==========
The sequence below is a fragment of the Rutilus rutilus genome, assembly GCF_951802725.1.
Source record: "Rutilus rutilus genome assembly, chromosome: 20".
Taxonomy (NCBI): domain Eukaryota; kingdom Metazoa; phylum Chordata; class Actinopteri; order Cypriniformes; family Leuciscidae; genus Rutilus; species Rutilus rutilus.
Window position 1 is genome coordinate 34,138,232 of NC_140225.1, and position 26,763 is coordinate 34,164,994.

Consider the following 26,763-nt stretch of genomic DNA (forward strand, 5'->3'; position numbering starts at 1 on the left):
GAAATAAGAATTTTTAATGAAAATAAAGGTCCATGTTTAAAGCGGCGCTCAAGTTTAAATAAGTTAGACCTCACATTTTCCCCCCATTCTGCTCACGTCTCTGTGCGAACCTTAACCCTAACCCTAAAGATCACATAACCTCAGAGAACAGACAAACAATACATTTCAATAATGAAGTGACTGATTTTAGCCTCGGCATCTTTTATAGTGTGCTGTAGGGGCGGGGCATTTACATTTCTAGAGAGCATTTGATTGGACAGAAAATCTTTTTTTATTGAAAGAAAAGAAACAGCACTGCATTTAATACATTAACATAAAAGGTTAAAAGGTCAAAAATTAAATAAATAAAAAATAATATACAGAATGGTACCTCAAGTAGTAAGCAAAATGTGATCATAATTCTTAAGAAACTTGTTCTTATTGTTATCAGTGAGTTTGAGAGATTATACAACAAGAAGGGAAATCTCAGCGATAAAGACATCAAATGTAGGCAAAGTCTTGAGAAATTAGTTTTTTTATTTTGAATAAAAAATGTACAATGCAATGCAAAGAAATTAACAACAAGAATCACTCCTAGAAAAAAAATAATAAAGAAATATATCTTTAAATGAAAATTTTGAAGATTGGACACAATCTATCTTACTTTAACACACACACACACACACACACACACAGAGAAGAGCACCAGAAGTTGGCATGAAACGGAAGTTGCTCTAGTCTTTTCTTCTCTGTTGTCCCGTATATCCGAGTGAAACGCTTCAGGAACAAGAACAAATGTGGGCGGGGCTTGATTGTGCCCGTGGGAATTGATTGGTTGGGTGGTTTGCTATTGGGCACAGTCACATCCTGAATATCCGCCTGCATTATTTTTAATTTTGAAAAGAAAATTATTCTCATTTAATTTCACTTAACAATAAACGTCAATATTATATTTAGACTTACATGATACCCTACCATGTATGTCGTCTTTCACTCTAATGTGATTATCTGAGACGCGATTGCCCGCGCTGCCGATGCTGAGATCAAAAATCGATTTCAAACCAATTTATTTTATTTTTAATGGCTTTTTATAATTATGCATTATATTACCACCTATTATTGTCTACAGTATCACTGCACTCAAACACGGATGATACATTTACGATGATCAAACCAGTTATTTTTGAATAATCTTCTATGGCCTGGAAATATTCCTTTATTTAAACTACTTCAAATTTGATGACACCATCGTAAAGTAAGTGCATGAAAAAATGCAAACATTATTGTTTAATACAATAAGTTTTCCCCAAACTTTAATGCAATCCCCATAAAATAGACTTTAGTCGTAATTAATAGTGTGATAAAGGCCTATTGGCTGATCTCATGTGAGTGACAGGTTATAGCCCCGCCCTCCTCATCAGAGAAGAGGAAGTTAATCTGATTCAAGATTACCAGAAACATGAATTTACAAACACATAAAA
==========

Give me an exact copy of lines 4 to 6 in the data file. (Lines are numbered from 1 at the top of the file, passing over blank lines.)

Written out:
Window position 1 is genome coordinate 34,138,232 of NC_140225.1, and position 26,763 is coordinate 34,164,994.

Consider the following 26,763-nt stretch of genomic DNA (forward strand, 5'->3'; position numbering starts at 1 on the left):
GAAATAAGAATTTTTAATGAAAATAAAGGTCCATGTTTAAAGCGGCGCTCAAGTTTAAATAAGTTAGACCTCACATTTTCCCCCCATTCTGCTCACGTCTCTGTGCGAACCTTAACCCTAACCCTAAAGATCACATAACCTCAGAGAACAGACAAACAATACATTTCAATAATGAAGTGACTGATTTTAGCCTCGGCATCTTTTATAGTGTGCTGTAGGGGCGGGGCATTTACATTTCTAGAGAGCATTTGATTGGACAGAAAATCTTTTTTTATTGAAAGAAAAGAAACAGCACTGCATTTAATACATTAACATAAAAGGTTAAAAGGTCAAAAATTAAATAAATAAAAAATAATATACAGAATGGTACCTCAAGTAGTAAGCAAAATGTGATCATAATTCTTAAGAAACTTGTTCTTATTGTTATCAGTGAGTTTGAGAGATTATACAACAAGAAGGGAAATCTCAGCGATAAAGACATCAAATGTAGGCAAAGTCTTGAGAAATTAGTTTTTTTATTTTGAATAAAAAATGTACAATGCAATGCAAAGAAATTAACAACAAGAATCACTCCTAGAAAAAAAATAATAAAGAAATATATCTTTAAATGAAAATTTTGAAGATTGGACACAATCTATCTTACTTTAACACACACACACACACACACACACACAGAGAAGAGCACCAGAAGTTGGCATGAAACGGAAGTTGCTCTAGTCTTTTCTTCTCTGTTGTCCCGTATATCCGAGTGAAACGCTTCAGGAACAAGAACAAATGTGGGCGGGGCTTGATTGTGCCCGTGGGAATTGATTGGTTGGGTGGTTTGCTATTGGGCACAGTCACATCCTGAATATCCGCCTGCATTATTTTTAATTTTGAAAAGAAAATTATTCTCATTTAATTTCACTTAACAATAAACGTCAATATTATATTTAGACTTACATGATACCCTACCATGTATGTCGTCTTTCACTCTAATGTGATTATCTGAGACGCGATTGCCCGCGCTGCCGATGCTGAGATCAAAAATCGATTTCAAACCAATTTATTTTATTTTTAATGGCTTTTTATAATTATGCATTATATTACCACCTATTATTGTCTACAGTATCACTGCACTCAAACACGGATGATACATTTACGATGATCAAACCAGTTATTTTTGAATAATCTTCTATGGCCTGGAAATATTCCTTTATTTAAACTACTTCAAATTTGATGACACCATCGTAAAGTAAGTGCATGAAAAAATGCAAACATTATTGTTTAATACAATAAGTTTTCCCCAAACTTTAATGCAATCCCCATAAAATAGACTTTAGTCGTAATTAATAGTGTGATAAAGGCCTATTGGCTGATCTCATGTGAGTGACAGGTTATAGCCCCGCCCTCCTCATCAGAGAAGAGGAAGTTAATCTGATTCAAGATTACCAGAAACATGAATTTACAAACACATAAAA